Tam O'Shanter Jug
By Patricia Samford, MAC Lab Director
Relief molded jugs, like the example shown below, gained popularity in the early Victorian period. Produced primarily in England, these jugs were decorated
with complex designs often depicting sentimental,
gothic, biblical, or patriotic themes (Hughes 1985:9). These inexpensive but lively vessels were manufactured for the middle classes, beginning around
1830 and continuing through the 1870s (Hildyard 2005:184; Hughes 1985:vi). Relief molded jugs were most often produced in tan,
buff, blue, or light green stoneware or in parian. Parian, first appearing in the 1840s (Hughes 1985:12), was translucent cream colored stoneware developed to imitate marble.
This jug is press molded in the Tam O'Shanter pattern, based on a popular narrative poem published in 1791 by Scottish poet Robert Burns. In this poem, a farmer dallies at the local
pub on market day, thus delaying his trip home. On his midnight ride home, he encounters a group of witches dancing in undergarments. Spying him watching, they give chase,
with one witch gaining a hold on his unfortunate horse's tail. The jug depicts the lively tavern scene on one side, and the ghostly pursuit on the other.
Impressed in the base of the jug are the words “Published by W. Ridgway & Co., Hanley, October 1st, 1835”.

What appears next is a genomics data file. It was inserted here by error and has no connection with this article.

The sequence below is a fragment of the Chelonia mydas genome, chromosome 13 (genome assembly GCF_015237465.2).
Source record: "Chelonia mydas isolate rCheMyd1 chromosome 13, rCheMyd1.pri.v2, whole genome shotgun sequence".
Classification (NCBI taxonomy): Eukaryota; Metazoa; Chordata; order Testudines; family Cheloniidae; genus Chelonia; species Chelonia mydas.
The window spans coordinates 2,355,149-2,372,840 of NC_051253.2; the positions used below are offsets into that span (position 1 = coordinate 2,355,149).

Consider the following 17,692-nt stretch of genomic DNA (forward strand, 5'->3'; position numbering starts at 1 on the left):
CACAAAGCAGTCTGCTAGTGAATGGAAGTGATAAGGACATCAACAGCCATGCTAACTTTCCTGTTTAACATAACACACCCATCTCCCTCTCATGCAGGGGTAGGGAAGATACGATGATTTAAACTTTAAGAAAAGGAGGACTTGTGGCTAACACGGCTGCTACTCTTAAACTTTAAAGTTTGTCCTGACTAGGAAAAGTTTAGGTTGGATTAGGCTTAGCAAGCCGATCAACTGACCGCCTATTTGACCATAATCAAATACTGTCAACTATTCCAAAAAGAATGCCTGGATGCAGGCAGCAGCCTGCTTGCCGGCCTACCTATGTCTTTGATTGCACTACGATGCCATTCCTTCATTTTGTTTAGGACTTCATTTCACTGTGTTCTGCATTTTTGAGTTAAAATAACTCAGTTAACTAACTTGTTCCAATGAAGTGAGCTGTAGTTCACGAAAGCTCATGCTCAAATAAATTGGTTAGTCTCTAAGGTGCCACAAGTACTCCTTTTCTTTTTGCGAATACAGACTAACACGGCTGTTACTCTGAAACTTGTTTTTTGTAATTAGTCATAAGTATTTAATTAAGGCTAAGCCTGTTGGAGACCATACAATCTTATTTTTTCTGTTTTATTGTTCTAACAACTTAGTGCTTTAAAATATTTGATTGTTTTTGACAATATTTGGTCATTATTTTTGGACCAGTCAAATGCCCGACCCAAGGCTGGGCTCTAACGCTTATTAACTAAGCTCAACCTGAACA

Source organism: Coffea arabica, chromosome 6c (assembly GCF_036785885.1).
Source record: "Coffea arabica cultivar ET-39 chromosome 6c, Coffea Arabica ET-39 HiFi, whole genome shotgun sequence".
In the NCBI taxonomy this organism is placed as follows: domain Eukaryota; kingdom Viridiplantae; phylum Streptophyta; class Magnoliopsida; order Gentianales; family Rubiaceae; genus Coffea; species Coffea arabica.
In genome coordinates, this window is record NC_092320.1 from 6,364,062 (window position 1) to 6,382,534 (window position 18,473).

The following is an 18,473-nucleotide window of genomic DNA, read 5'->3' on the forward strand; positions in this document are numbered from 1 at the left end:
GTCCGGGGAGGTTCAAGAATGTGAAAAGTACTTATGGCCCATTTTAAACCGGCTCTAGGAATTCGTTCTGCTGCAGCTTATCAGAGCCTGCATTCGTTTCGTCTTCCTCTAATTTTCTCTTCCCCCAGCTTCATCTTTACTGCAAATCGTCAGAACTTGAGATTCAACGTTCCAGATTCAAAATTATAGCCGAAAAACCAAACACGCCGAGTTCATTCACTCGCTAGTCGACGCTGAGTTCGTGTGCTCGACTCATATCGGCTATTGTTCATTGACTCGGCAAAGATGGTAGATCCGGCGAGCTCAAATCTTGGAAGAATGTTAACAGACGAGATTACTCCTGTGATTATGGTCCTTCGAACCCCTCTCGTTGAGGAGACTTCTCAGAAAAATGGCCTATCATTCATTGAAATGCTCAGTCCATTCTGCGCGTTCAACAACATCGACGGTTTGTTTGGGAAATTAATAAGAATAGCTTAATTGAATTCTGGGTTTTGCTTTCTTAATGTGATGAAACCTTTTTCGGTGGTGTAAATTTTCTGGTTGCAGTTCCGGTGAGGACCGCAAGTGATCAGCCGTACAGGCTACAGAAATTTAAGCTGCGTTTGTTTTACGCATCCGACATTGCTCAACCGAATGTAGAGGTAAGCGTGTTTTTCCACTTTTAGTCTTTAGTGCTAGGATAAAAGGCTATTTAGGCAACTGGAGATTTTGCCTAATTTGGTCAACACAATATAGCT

The bases of relief molded jugs were often marked with the manufacturer’s name and a date to register the design. Registry marks can be dated
using tables found in a number of ceramic reference books, including Geoffrey Godden's Encyclopaedia of British Pottery and Porcelain Marks.
The 12 cm tall jug is missing its elaborately molded handle. Two small holes along the rim suggest that this vessel once had a hinged metal top.
This vessel was recovered from 18BC27, the site of the Federal Reserve Bank in Baltimore. It had been deposited in a circular brick-lined privy along with a
number of other ceramic and glass vessels that suggested the privy had been filled sometime between 1835 and 1870. Rarely do archaeologists
find vessels that as are close to complete as this one, but privies allow for exceptional ceramic finds because artifacts thrown in
a privy were generally in a confined area where they weren’t exposed to foot traffic or plowing.
||Encyclopaedia of British Pottery and Porcelain Marks. Herbert Jenkins, London (revised and reprinted, 1993).|
||English Pottery, 1620-1840. V & A Publications, London.|
||A Collector’s Guide to Nineteenth-Century Jugs. Routledge & Kegan Paul, London.|